Top Tech Firms Form Open Source Security Foundation
- By Kurt Mackie
- August 6, 2020
A group of leading tech industry heavy weights that includes Microsoft, IBM, and Google, announced the formation this week of a new software foundation to consolidates industry efforts to improve the security of open-source software. Developed under the auspices of the Linux Foundation (LF), the Open Source Security Foundation (OpenSSF) is being billed as a cross-industry collaboration that will focus its members on improving the security of open-source software by "building a broader community, targeted initiatives, and best practices."
The founding membership of the OpenSSF also includes GitHub, JPMorgan Chase, NCC Group, the OWASP Foundation, and Red Hat. It's being hosted on GitHub.
"Open source software has become pervasive in data centers, consumer devices and services, representing its value among technologists and businesses alike," the Linux Foundation said in a statement. "Because of its development process, open source that ultimately reaches end users has a chain of contributors and dependencies. It is important that those responsible for their user or organization's security are able to understand and verify the security of this dependency chain."
The OpenSSF will benefit from existing LF projects, including the multi-million-dollar Core Infrastructure Initiative (CII), whose participants take a collaborative, pre-emptive approach to strengthening cyber security. OpenSSL is the first project to receive fellowship funding from the CII. Another open-source security effort, the GitHub-initiated Open Source Security Coalition (OSSC), will become part of the OpenSSF).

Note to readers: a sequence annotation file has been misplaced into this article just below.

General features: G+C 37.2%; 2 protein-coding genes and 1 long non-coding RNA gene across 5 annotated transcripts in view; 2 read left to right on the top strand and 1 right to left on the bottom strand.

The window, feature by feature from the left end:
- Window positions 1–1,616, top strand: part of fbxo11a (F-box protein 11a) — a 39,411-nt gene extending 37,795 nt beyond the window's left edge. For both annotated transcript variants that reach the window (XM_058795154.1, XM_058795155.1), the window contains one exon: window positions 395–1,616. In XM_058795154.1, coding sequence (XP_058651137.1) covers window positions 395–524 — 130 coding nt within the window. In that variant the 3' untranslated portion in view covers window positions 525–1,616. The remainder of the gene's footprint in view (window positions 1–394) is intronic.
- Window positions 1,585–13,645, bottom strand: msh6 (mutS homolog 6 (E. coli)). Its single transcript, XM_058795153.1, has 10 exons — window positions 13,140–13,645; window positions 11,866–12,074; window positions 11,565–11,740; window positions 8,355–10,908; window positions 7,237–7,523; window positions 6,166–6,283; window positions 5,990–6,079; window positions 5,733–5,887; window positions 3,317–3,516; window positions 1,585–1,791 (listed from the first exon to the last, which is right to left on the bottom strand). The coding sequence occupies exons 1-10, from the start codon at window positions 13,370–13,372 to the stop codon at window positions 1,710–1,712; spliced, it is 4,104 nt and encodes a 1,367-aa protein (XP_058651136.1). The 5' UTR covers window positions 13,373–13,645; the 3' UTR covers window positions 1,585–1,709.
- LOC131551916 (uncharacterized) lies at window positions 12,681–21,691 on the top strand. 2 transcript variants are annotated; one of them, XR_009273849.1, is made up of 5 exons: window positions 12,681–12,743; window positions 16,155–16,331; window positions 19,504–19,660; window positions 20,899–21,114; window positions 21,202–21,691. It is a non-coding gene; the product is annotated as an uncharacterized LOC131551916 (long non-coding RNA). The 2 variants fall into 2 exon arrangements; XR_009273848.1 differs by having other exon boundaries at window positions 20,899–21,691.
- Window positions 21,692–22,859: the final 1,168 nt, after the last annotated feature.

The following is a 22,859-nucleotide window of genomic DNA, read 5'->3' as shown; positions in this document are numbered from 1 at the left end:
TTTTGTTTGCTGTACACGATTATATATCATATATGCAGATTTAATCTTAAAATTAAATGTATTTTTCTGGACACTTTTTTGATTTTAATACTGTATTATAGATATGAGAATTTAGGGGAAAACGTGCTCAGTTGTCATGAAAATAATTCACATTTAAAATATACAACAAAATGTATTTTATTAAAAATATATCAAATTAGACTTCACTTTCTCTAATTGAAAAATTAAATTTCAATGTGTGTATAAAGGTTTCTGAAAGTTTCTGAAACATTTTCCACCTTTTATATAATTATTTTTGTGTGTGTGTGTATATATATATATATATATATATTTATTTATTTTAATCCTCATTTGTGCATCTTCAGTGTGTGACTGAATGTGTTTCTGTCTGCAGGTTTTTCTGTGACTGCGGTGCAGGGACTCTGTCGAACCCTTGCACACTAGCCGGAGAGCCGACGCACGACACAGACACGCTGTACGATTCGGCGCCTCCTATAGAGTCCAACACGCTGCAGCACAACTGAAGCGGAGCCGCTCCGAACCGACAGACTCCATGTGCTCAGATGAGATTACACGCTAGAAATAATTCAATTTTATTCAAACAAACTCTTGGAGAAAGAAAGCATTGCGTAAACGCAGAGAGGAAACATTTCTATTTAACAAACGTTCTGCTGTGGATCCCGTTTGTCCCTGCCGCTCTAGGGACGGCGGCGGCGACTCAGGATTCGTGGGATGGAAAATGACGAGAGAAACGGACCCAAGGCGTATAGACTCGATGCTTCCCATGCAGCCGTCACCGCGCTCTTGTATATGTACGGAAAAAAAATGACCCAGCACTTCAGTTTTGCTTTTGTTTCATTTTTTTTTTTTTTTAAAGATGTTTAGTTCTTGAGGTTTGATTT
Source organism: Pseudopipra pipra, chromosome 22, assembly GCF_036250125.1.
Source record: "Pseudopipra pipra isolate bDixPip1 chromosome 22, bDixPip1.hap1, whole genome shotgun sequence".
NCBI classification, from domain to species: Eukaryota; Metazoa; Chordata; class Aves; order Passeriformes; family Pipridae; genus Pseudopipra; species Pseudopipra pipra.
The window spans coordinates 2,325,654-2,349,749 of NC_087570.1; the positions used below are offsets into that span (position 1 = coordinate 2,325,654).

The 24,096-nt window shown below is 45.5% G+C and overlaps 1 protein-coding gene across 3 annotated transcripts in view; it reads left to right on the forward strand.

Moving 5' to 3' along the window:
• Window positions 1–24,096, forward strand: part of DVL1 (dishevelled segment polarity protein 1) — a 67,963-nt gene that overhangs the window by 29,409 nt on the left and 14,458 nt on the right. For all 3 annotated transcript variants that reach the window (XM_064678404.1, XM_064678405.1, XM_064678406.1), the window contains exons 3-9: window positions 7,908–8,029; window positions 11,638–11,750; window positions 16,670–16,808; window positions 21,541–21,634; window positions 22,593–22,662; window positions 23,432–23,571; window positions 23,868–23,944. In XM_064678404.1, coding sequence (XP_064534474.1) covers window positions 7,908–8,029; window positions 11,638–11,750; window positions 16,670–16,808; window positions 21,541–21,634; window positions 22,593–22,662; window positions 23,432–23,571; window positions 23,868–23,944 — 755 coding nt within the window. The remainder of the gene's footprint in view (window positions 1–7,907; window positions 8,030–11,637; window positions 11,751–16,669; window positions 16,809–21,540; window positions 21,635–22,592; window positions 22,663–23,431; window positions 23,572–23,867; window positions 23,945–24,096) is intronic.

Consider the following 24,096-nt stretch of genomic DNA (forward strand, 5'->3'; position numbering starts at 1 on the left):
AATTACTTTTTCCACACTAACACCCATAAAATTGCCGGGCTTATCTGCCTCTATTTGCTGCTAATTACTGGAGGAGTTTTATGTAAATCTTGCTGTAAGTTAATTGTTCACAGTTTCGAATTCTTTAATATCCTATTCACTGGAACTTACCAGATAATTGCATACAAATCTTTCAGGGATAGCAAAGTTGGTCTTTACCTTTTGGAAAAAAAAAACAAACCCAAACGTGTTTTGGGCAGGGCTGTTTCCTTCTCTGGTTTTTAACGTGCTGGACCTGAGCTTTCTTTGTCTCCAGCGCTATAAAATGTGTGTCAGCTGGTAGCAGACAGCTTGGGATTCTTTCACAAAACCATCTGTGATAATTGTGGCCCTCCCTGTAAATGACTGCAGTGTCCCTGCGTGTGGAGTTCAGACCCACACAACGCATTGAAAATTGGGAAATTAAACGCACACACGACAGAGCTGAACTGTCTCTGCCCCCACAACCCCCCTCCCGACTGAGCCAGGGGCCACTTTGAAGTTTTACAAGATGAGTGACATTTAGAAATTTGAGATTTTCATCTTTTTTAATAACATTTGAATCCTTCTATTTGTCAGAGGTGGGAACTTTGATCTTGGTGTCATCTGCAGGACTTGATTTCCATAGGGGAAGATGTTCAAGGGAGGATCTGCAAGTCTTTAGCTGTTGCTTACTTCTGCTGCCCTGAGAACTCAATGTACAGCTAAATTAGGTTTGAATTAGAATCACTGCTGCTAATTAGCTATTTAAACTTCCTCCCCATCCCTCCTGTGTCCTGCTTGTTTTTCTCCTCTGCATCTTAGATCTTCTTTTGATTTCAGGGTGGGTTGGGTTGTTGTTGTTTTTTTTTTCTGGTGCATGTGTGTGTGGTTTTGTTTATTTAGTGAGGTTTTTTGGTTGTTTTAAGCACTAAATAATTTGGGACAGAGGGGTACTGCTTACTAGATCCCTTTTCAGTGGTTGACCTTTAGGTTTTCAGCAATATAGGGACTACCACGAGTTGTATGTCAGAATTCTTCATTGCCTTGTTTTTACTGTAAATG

'We believe open source is a public good and across every industry we have a responsibility to come together to improve and support the security of open source software we all depend on," said Jim Zemlin, the Linux Foundation's executive director, in a blog post. "Ensuring open source security is one of the most important things we can do, and it requires all of us around the world to assist in the effort. The OpenSSF will provide that forum for a truly collaborative, cross-industry effort."
The open source software community has tended to be critical of proprietary software providers, such as Microsoft, because their code can't be independently checked. But Microsoft has been on a path to embrace open source ever since its CEO, Satya Nadella, made his famous "Microsoft loves Linux" pronouncement about five years ago.
"Open-source software is core to nearly every company's technology strategy," said Mark Russinovich, CTO of Microsoft's Azure group, in a blog post, "and securing it is an essential part of securing the supply chain for all, including our own. With the ubiquity of open source software, attackers are currently exploiting vulnerabilities across a wide range of critical services and infrastructure, including utilities, medical equipment, transportation, government systems, traditional software, cloud services, hardware, and IoT."
Microsoft had already been working with the OSSC to identify security threats in open source software. It's also worked to speed the software fixing process. Additionally, Microsoft has developed security tools for open source developers, and it currently offers best-practices advice, Russinovich noted.
About the Author
Kurt Mackie is senior news producer for 1105 Media's Converge360 group.